"What the hell am I gonna do with the v1 tables/ways ??

A discussion about the second version of the Jointmaker Pro

Moderator: Michael

"What the hell am I gonna do with the v1 tables/ways ??

Postby savatteridesigns » Wed Feb 03, 2010 2:21 pm

Hey JMP'ers . . .

To help stir the energy there, as well as pushing myself to post more - I'll be starting my "Tip -10" plan.
Which means I'll be coming up with a tip (or jig) to BC forum users every 10 days ( a week is just too short) regarding the JMP (for both v1 & v2 versions), & at times the combination of other BC tools - that I'll commit myself to. A little deadline every so often never hurts and would clear any cobwebs forming in my brain. I'll start with a 3 month test and see how it goes.

I'll start the "Tip-10" posts with the subject of . . .
"What the hell am I gonna do with the old tables/ways after I order the upgrade rails?".

The first post is my first crude test version - to see using two tables working on the original ways,
(in an upcoming version I would use the threaded holes on the tables to join them together)

Personally, I feel fortunate that I ordered the v! version when I did - creatively it just seems to give one more options when combining multiple tables.
I will be posting more tips on the subject at the next 10 day mark.


cheers,
roger

Tip-10 #1 . . .

JMPv1- 2 table set-up for cutting shallow & irregular long rips
(with the 3 rd table option - the upgraded rail/table could be used here with the table clamped to the rail on the outside so it doesn't move)

Keep in mind I also have a four table jig coming up in my next "Tip-10" post, one could get extra tables by the small market that will ensue on the trading corner on BCTW forum by those that feel they don't want the extra tables after getting the upgrades.


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1. essentially using the two left tables for a thin rip cut, one could flip around the right table and join them on one side.


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2. here I'm using the block on the right table as a stop, to first trim test piece. (I'll be jumping to the angled cut below)

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3. the cut piece next to the ruler .......15 1/4 inches

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4. setting up for a non parallel cut, I'm using the clamp as a handle.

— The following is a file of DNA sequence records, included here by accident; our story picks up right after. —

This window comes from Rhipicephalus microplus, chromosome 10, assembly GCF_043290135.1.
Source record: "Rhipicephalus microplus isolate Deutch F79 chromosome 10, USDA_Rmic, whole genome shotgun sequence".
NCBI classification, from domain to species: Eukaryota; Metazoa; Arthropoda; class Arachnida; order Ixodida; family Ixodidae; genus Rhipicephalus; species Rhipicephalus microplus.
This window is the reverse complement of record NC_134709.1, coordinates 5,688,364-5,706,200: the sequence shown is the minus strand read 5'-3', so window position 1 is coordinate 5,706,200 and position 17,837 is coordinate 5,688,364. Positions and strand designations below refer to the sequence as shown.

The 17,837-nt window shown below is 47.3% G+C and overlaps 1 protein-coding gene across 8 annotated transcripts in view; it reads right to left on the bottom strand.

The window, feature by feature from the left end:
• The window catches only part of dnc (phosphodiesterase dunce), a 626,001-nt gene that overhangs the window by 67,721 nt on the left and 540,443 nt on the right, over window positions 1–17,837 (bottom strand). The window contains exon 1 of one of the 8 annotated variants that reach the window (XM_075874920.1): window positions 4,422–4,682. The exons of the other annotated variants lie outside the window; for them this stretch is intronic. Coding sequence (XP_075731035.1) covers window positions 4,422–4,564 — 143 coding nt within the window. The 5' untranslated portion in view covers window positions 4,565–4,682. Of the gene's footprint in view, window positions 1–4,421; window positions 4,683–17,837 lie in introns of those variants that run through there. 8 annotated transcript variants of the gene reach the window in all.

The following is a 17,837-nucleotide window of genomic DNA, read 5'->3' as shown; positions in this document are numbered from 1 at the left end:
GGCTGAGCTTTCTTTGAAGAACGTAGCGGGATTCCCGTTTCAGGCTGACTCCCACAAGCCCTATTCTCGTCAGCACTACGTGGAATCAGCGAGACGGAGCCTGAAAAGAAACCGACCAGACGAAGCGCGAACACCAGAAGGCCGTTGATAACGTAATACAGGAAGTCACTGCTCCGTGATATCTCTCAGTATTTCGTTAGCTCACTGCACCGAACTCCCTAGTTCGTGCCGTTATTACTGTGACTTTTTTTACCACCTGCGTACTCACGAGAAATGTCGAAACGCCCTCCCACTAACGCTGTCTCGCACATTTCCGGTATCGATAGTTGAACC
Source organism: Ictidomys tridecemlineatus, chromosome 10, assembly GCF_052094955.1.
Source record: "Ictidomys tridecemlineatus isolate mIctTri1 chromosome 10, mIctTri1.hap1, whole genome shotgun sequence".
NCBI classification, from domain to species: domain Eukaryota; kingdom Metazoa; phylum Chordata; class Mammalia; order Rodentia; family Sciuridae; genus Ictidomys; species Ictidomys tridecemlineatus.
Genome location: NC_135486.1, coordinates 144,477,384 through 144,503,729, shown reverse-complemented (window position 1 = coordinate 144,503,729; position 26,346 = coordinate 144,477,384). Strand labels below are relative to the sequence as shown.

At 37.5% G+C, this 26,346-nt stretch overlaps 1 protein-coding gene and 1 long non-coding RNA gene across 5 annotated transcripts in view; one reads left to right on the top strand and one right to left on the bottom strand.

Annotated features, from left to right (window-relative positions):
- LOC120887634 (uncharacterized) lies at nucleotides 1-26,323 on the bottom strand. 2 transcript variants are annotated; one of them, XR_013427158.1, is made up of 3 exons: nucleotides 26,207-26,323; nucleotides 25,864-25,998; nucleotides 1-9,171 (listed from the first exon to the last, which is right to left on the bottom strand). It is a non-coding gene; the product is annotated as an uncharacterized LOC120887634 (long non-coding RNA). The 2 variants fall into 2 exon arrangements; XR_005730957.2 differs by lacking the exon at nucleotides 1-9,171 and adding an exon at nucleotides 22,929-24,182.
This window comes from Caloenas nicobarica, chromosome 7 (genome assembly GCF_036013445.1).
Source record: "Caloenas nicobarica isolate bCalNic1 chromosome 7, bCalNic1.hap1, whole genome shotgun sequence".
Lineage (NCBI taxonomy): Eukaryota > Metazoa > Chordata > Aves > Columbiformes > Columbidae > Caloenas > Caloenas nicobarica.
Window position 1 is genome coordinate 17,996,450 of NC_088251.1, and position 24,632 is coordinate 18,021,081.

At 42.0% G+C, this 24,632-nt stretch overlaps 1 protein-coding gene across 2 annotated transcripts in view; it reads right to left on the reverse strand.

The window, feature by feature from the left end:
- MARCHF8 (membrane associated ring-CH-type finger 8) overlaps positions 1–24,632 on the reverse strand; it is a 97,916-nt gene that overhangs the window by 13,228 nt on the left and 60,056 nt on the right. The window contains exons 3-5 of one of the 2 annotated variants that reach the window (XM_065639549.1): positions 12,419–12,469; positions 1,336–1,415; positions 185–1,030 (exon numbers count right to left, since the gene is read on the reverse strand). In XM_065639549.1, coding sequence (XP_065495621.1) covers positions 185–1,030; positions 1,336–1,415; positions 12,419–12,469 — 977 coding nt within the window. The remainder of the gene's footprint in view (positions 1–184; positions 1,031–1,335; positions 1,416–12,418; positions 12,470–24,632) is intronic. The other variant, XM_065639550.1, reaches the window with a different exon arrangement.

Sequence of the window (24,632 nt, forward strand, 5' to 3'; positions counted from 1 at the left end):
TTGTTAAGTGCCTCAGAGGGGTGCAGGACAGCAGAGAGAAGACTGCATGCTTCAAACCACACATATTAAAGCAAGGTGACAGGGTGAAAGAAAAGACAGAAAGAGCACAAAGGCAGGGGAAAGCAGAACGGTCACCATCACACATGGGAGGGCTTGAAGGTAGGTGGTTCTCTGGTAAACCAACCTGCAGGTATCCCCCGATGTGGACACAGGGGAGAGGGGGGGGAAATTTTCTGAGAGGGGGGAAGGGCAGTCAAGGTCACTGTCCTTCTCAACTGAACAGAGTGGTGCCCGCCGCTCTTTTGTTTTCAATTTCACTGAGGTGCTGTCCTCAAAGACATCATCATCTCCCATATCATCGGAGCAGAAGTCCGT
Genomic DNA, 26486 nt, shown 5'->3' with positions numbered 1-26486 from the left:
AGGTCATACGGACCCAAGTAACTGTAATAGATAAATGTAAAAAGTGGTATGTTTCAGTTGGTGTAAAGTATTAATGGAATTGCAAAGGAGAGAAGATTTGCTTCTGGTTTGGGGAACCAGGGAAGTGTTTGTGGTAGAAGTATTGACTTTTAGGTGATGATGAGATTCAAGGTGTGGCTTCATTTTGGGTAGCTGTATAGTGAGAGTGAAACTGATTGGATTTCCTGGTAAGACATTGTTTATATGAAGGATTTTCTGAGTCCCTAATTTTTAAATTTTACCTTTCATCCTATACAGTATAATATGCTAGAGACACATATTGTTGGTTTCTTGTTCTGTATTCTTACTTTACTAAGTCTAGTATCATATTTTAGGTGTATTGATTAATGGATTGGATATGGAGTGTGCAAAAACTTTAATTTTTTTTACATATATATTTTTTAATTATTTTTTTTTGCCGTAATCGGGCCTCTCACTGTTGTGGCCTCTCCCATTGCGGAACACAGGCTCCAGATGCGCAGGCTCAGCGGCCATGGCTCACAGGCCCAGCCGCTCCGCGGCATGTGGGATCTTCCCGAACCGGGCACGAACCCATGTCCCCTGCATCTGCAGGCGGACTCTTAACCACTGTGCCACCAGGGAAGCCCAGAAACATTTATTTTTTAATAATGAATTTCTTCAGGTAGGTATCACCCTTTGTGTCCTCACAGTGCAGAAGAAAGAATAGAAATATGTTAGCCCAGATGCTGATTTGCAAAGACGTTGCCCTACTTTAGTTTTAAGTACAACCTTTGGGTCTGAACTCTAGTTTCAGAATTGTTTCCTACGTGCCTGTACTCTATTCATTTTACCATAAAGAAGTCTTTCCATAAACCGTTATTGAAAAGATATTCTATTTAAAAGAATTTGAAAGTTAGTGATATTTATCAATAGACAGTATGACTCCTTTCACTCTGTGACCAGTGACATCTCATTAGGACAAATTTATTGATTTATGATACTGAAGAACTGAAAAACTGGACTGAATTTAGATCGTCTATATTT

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5. the cut

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6. down the line I could envision one long clamp block with slots.

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7. So, this could be the start of a backgammon set!


Coming up in 10 days,
Tip-10 #2 Using the 4 table set up.
savatteridesigns
 
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Postby rwest » Wed Feb 03, 2010 5:22 pm

Bravo Roger,

Your "tip-10" idea is fantastic! I will join you in this endeavor, but I will focus on the DJ-1 in the begining and then maybe do some on the JMP and also some on the HP-6. I may have to extend my interval though, ten days might be too often for me during the winter since I ride my bicycle to work, and in the cold and snow it makes for a ridiculously long day!(but still much more pleasant than driving on the freeways!)

A clarification please; When cuting boards longer than the normal limitation of the JMP, do you elevate the stock to get the blade clearance? and if so do you raise the whole board equally or just lift the leading edge to start the cut? I'm happy to see you had good luck with the long cut, I had tried to do this with a Paduak box, to free the lid, but did a poor job clamping it and actually ended up imbedding a few of the teeth into the wood! Ouch!

I'm currently waiting on a few supplies to arrive, so I can built my next DJ-1 jig. I hope to have them by this weekend and a jig posted soon after.

-Rutager
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Postby rwest » Wed Feb 03, 2010 5:33 pm

Roger,

One more request: could you explain how you fit the two tables together, maybe even show an under table photo?

Thanks, Rutager
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Postby savatteridesigns » Wed Feb 03, 2010 5:41 pm

Rutager,

Thanks for the feedback!

Regarding lifting the workpiece in order to get a running start,
Good question!
And yes - one needs to do that. If you notice under the piece of spalted maple is sitting a 1/8"th piece of ply. Keep in mind that for this experiment I had my rear pitch all the way down. So the ply cleared the last tooth. Now if you are going to work with a raised pitch angle for the blade - your backing plate height will be equal to the height of your rear pitch ( the height of the top of the tooth to the tabletop -in the rear)......actually a tiny bit more. At this point for the ease of clamping I would elevate the whole workpiece.

BTW, regarding the every 10 day thing, I know what you mean... keep in mind that not every ten days will be a new jig, a tip may not always be a jig - but a new way of doing something or to aid one's methodology.

Looking forward to your new Dj-1 jig.

-Roger
savatteridesigns
 
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Postby savatteridesigns » Wed Feb 03, 2010 5:49 pm

rwest wrote:Roger,

One more request: could you explain how you fit the two tables together, maybe even show an under table photo?

Thanks, Rutager


In this case all I used was that grey bessey K-body clamp which held the two tables together by virtue of holding firm either side of the blue angled fence for the first cut, in the second cut you'll see to the left a large Quick-grip clamp planted on the left of the table. (Also using the bar as a push handle) By next week I'll have more photos up on the way I intend to join them for future set-ups.

-Roger
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